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>>12949

This is rather simplistic. There has never been an "era" where one type of war prevailed over another in a universal context. You might have localized situations like within the Holy Roman Empire, or amongst the Greek City States, which makes the choice for one type of war more rational, but it is by no means certain. Insofar as there is any relationship it is that the stronger the state, the easier it is to digest new conquests and thus engage in wars of conquest. However that is such a loose rule with tons of exceptions its almost not a rule at all.
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>>13805
I have this mostly from tribal kingdoms in india, but anyway I thought that annexation of a state wasn't as logical for or thought of by ancient people as one might expect
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>>13034
Very interesting words. Maybe things have changed, but when when I was in school, I learned about the zimmerman telegraph and the lusitania and all that. And we did indeed learn that it actually was carrying guns and they knew an attack was likely.

So do you think we sent the ship in to get sunk knowing full well that it would give us excuse to enter the war?
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>>14032

The Lusitania was a British Ship and the US government told people to stay away. It's unlikely that it was a false flag.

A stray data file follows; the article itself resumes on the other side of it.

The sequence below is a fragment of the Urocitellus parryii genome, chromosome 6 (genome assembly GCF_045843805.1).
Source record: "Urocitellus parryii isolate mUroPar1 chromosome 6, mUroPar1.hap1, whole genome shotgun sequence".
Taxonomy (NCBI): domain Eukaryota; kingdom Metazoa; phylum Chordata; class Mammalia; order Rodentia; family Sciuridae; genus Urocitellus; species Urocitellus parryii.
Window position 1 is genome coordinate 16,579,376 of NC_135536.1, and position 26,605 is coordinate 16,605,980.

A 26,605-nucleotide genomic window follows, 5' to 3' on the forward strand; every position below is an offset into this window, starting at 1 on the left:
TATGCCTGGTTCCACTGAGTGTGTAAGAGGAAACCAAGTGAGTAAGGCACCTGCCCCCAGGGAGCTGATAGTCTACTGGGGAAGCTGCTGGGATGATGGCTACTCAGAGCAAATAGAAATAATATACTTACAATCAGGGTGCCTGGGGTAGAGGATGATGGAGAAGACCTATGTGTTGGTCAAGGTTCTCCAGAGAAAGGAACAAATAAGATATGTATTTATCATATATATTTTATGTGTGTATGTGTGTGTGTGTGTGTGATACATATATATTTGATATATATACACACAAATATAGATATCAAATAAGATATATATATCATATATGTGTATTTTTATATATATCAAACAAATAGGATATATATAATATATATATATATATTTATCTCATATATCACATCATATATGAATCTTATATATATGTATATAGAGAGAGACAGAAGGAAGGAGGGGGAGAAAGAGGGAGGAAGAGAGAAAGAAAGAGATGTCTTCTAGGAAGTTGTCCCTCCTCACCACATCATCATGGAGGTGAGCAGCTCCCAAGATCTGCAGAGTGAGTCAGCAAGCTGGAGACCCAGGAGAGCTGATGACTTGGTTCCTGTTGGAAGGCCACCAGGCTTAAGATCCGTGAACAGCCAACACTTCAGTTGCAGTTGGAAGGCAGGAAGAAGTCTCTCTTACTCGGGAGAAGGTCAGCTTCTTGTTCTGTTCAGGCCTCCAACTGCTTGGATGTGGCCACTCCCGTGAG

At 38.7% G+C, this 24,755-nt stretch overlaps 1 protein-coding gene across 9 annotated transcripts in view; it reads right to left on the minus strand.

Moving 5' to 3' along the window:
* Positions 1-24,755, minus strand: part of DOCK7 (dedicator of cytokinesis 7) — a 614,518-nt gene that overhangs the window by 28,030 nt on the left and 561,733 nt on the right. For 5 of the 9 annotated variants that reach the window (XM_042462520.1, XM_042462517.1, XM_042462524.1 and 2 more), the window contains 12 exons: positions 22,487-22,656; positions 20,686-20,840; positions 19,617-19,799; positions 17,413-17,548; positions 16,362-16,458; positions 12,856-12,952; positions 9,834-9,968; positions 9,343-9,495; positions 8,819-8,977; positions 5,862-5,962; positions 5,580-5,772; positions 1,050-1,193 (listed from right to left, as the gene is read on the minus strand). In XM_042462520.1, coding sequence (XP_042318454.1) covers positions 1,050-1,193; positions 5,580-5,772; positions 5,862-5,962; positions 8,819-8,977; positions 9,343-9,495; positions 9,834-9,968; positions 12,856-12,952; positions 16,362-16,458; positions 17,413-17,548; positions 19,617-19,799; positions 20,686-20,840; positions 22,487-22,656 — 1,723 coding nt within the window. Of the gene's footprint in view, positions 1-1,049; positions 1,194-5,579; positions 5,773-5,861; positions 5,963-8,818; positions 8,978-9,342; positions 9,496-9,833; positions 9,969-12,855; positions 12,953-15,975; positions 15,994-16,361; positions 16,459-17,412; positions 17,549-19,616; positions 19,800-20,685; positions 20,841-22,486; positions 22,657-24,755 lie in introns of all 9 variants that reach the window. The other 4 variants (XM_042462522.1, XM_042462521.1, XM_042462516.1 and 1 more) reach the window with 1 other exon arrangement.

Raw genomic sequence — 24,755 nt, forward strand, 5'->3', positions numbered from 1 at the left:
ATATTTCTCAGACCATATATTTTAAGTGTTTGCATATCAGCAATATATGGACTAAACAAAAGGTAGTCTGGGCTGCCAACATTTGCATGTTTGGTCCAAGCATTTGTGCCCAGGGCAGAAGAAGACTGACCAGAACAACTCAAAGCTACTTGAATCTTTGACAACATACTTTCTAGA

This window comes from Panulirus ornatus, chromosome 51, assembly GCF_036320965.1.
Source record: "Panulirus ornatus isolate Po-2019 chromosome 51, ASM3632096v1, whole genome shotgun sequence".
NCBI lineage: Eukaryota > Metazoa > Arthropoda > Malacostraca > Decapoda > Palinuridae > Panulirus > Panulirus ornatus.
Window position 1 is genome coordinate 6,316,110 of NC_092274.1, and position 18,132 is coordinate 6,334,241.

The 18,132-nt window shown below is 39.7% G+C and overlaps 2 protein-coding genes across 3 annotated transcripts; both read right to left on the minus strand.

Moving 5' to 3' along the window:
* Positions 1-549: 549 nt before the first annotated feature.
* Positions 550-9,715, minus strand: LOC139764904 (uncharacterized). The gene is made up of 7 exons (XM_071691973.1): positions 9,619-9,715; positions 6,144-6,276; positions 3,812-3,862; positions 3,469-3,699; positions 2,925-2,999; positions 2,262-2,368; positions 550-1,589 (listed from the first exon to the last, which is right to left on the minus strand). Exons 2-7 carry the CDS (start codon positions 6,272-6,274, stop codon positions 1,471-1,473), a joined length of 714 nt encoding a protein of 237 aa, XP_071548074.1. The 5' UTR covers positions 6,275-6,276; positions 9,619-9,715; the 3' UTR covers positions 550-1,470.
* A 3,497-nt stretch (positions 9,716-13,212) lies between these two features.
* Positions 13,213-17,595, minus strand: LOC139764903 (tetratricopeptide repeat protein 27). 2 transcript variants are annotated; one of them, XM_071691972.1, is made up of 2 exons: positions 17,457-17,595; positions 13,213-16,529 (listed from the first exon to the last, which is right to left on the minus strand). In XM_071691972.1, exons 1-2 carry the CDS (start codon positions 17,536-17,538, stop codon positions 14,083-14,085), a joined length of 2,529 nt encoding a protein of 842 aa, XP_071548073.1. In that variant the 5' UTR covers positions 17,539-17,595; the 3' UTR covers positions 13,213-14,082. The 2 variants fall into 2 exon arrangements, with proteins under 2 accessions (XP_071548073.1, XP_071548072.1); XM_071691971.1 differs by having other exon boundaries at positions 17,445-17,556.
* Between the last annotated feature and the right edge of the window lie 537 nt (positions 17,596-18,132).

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>>11777
Why are you here
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>>13034
>mfw world history teacher tried telling me that the us government made up the zimmerman telegram as an excuse to go to war
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>>14110
Oh, I did not know that it was a british ship.
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Thoughts on the Emu war?
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>>14219

I constantly ask myself what I'm doing with my life and I have no answers.

>>14489
Not really surprising.

>>14585
themoreyouknow.jpg

>>14614
Too few shitposters died.
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>>11777
please explain the filename of the image of the post, i mean alexandr suvorov
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>>13034
Actually there was a second telegram that was pre-emptive: it dropped the line about waiting for the US to actually declare war on Germany before the ambassador started making deals with Mexico.

This telegram was never made public until years later because there wasn't a convenient made up explanation of how exactly the British had acquired it, but the American government was shown it.
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>>14732

That Suvorov is criminally underrated?

>>14740

Interesting, thanks.
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>>14858
yes i only know hat suvorov is based for being one of the few great generals who never lost a battle
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I am going to see Richard Starky live in a week.
If he does a Q&A afterwards, what should I ask him to see less like a fucking idiot?
Thread posts: 41
Thread images: 5